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National Day Celebrations in Different Countries

It is fifteen days - slightly more than a fortnight - to 9 August. Now you might ask: what is the significance of this day?

On 9 August 1965, Singapore gained independence from Malaysia and established itself as a sovereign state. Since then, we have celebrated National Day on 9 August annually with a public holiday and a spectacular parade, involving thousands of Singaporean performers showing their patriotism and a mesmerising firework display.

With the days to National Day 2022 getting shorter and shorter, let’s explore the National / Independence Days of different countries in today’s blog post!


Bastille Day, as it is known to English-speaking countries, or the Fête nationale française (French National Celebration) formally in France, falls on 14 July every year. It is the anniversary of the storming of the Bastille in 1789, which was a major event during the course of the French Revolution, as well as the Fête de la Fédération, which celebrated the unity of the French in 1790.

Currently, a large military parade is held in the morning every Bastille Day on the Champs-Élysées, passing from the Arc de Triomphe to the Place de la Concorde, and is the largest and most regular military parade in Europe.


German Unity Day, or Tag der Deutschen Einheit, is celebrated every year on 3 October, commemorating German Reunification in 1990 where West Germany and East Germany united to form a complete German state for the first time since 1945.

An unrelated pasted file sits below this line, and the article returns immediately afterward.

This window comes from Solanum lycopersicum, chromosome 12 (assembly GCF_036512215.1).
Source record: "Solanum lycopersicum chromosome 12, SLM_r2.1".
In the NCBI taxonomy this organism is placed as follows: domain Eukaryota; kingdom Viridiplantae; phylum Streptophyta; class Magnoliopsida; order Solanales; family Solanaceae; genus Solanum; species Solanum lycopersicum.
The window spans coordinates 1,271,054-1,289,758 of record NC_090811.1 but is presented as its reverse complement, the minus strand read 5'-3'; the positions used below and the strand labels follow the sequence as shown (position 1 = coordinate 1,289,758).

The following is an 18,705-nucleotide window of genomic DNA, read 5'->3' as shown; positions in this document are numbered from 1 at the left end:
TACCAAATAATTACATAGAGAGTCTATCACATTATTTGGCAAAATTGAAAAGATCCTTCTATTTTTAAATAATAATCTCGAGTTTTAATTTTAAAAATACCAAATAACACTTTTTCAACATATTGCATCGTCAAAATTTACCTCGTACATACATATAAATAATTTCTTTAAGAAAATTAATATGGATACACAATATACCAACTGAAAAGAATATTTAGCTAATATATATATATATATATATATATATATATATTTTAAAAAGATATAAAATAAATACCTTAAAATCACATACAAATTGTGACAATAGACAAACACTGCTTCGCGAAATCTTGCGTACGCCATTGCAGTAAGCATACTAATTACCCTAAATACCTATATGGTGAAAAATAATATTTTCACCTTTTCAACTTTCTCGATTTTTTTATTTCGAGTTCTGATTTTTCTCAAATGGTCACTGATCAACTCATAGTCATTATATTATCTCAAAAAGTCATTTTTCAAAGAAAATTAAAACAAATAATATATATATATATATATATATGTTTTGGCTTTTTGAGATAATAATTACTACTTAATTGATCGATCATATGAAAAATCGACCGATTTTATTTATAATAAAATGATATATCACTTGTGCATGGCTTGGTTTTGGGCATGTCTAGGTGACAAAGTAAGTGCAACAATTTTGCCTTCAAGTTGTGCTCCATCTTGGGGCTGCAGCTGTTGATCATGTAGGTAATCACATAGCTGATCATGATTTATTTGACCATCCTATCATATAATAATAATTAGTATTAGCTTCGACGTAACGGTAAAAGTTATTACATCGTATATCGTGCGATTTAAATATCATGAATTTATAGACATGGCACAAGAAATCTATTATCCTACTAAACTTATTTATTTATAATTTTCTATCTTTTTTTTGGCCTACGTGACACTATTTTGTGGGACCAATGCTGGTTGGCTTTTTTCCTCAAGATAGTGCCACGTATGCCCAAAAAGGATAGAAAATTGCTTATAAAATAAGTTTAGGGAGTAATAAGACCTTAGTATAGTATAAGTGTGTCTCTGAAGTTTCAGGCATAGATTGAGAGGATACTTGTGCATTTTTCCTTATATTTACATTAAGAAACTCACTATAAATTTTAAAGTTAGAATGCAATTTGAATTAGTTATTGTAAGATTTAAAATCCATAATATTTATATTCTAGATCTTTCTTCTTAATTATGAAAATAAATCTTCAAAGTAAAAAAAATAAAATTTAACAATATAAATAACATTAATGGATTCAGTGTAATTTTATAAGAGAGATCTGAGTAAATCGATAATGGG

An alternative date to commemorate the German National Day would have been 9 November, since the Berlin Wall came down on this day in 1989. It also coincided with the proclamation of the German Republic in 1918, but since it was the anniversary of the Nazi’s first pogroms against Jews, it was considered inappropriate to celebrate as a national holiday.


Though most colloquially know it as the Fourth of July, it is officially known as Independence Day in the United States of America. It falls on - obviously - 4 July annually, as a federal holiday commemorating the Declaration of Independence in 1776, which established the United States of America.

Most activities associated with Independence Day are fireworks, barbeques, fairs, parades, carnivals etc., as well as family reunion and baseball games.


Great Britain, unlike most other countries in the world, actually has no official national day. The Queen’s birthday is used for celebration in certain contexts, but there are, on a larger scale, more small festivals and celebrations that are celebrated, though not on a national level.

At present, British diplomatic missions overseas mark the Queen’s birthday as the United Kingdom’s national day, but Britain itself does not.


中华人民共和国国庆节 (National Day of the People’s Republic of China) falls on 1 October annually, commemorating the formal proclamation of the PRC in 1949 by Mao Zedong, the then-Chairman of the Chinese Communist Party (CCP) on the Tiananmen.

黄金周, or Golden Week, comprises of a week-long public holiday with six days added to the official National Day in October. On 1 October every year, grand military parades are usually held, with festivities and celebrations spanning nationwide.

Of course, there are more interesting National Days around the world, with each country celebrating its sovereignty in its own unique and select way. The celebrations are all equally fascinating to watch!

Here’s to wishing Singapore an early 57th birthday!


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